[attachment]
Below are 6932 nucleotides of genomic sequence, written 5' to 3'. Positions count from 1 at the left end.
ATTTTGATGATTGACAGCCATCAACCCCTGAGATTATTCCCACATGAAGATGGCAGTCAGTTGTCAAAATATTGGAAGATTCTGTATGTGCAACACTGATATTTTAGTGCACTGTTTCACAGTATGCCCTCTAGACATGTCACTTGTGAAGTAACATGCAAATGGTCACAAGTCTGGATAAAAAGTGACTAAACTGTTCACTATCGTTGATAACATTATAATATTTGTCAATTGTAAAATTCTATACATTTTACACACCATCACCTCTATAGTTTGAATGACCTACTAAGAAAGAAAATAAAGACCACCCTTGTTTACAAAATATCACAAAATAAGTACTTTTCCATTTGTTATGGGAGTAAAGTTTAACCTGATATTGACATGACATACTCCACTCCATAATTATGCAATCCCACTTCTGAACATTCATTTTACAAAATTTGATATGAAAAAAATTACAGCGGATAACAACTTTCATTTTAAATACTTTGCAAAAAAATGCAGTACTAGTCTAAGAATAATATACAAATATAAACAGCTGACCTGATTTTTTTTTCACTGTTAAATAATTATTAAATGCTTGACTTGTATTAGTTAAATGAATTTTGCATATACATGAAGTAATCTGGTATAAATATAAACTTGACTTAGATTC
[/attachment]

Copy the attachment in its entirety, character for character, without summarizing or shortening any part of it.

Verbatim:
Below are 6932 nucleotides of genomic sequence, written 5' to 3'. Positions count from 1 at the left end.
ATTTTGATGATTGACAGCCATCAACCCCTGAGATTATTCCCACATGAAGATGGCAGTCAGTTGTCAAAATATTGGAAGATTCTGTATGTGCAACACTGATATTTTAGTGCACTGTTTCACAGTATGCCCTCTAGACATGTCACTTGTGAAGTAACATGCAAATGGTCACAAGTCTGGATAAAAAGTGACTAAACTGTTCACTATCGTTGATAACATTATAATATTTGTCAATTGTAAAATTCTATACATTTTACACACCATCACCTCTATAGTTTGAATGACCTACTAAGAAAGAAAATAAAGACCACCCTTGTTTACAAAATATCACAAAATAAGTACTTTTCCATTTGTTATGGGAGTAAAGTTTAACCTGATATTGACATGACATACTCCACTCCATAATTATGCAATCCCACTTCTGAACATTCATTTTACAAAATTTGATATGAAAAAAATTACAGCGGATAACAACTTTCATTTTAAATACTTTGCAAAAAAATGCAGTACTAGTCTAAGAATAATATACAAATATAAACAGCTGACCTGATTTTTTTTTCACTGTTAAATAATTATTAAATGCTTGACTTGTATTAGTTAAATGAATTTTGCATATACATGAAGTAATCTGGTATAAATATAAACTTGACTTAGATTC